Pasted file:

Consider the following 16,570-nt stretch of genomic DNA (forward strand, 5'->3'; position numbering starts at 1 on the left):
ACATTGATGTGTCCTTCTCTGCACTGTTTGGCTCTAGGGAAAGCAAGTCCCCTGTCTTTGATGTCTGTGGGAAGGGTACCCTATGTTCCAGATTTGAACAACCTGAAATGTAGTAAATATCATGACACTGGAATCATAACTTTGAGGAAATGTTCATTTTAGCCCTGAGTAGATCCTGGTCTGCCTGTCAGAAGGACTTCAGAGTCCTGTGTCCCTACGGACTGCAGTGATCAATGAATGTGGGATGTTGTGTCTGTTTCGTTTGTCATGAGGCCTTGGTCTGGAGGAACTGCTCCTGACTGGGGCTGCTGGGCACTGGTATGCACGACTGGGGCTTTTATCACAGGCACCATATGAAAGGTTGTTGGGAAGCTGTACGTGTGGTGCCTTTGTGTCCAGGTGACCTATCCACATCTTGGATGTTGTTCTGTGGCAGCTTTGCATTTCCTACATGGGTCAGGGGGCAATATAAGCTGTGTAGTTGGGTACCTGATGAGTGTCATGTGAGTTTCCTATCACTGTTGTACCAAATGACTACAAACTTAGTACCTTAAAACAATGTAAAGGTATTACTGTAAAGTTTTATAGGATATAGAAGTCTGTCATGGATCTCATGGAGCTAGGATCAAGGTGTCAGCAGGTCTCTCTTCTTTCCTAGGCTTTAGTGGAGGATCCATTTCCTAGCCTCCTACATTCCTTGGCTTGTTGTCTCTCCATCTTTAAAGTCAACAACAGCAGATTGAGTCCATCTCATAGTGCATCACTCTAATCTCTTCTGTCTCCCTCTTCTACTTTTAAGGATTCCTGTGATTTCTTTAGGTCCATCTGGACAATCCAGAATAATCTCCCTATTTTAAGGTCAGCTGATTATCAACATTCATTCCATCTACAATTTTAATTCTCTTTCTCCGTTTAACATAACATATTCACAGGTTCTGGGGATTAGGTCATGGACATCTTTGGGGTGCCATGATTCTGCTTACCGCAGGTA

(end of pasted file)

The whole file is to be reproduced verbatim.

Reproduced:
Consider the following 16,570-nt stretch of genomic DNA (forward strand, 5'->3'; position numbering starts at 1 on the left):
ACATTGATGTGTCCTTCTCTGCACTGTTTGGCTCTAGGGAAAGCAAGTCCCCTGTCTTTGATGTCTGTGGGAAGGGTACCCTATGTTCCAGATTTGAACAACCTGAAATGTAGTAAATATCATGACACTGGAATCATAACTTTGAGGAAATGTTCATTTTAGCCCTGAGTAGATCCTGGTCTGCCTGTCAGAAGGACTTCAGAGTCCTGTGTCCCTACGGACTGCAGTGATCAATGAATGTGGGATGTTGTGTCTGTTTCGTTTGTCATGAGGCCTTGGTCTGGAGGAACTGCTCCTGACTGGGGCTGCTGGGCACTGGTATGCACGACTGGGGCTTTTATCACAGGCACCATATGAAAGGTTGTTGGGAAGCTGTACGTGTGGTGCCTTTGTGTCCAGGTGACCTATCCACATCTTGGATGTTGTTCTGTGGCAGCTTTGCATTTCCTACATGGGTCAGGGGGCAATATAAGCTGTGTAGTTGGGTACCTGATGAGTGTCATGTGAGTTTCCTATCACTGTTGTACCAAATGACTACAAACTTAGTACCTTAAAACAATGTAAAGGTATTACTGTAAAGTTTTATAGGATATAGAAGTCTGTCATGGATCTCATGGAGCTAGGATCAAGGTGTCAGCAGGTCTCTCTTCTTTCCTAGGCTTTAGTGGAGGATCCATTTCCTAGCCTCCTACATTCCTTGGCTTGTTGTCTCTCCATCTTTAAAGTCAACAACAGCAGATTGAGTCCATCTCATAGTGCATCACTCTAATCTCTTCTGTCTCCCTCTTCTACTTTTAAGGATTCCTGTGATTTCTTTAGGTCCATCTGGACAATCCAGAATAATCTCCCTATTTTAAGGTCAGCTGATTATCAACATTCATTCCATCTACAATTTTAATTCTCTTTCTCCGTTTAACATAACATATTCACAGGTTCTGGGGATTAGGTCATGGACATCTTTGGGGTGCCATGATTCTGCTTACCGCAGGTA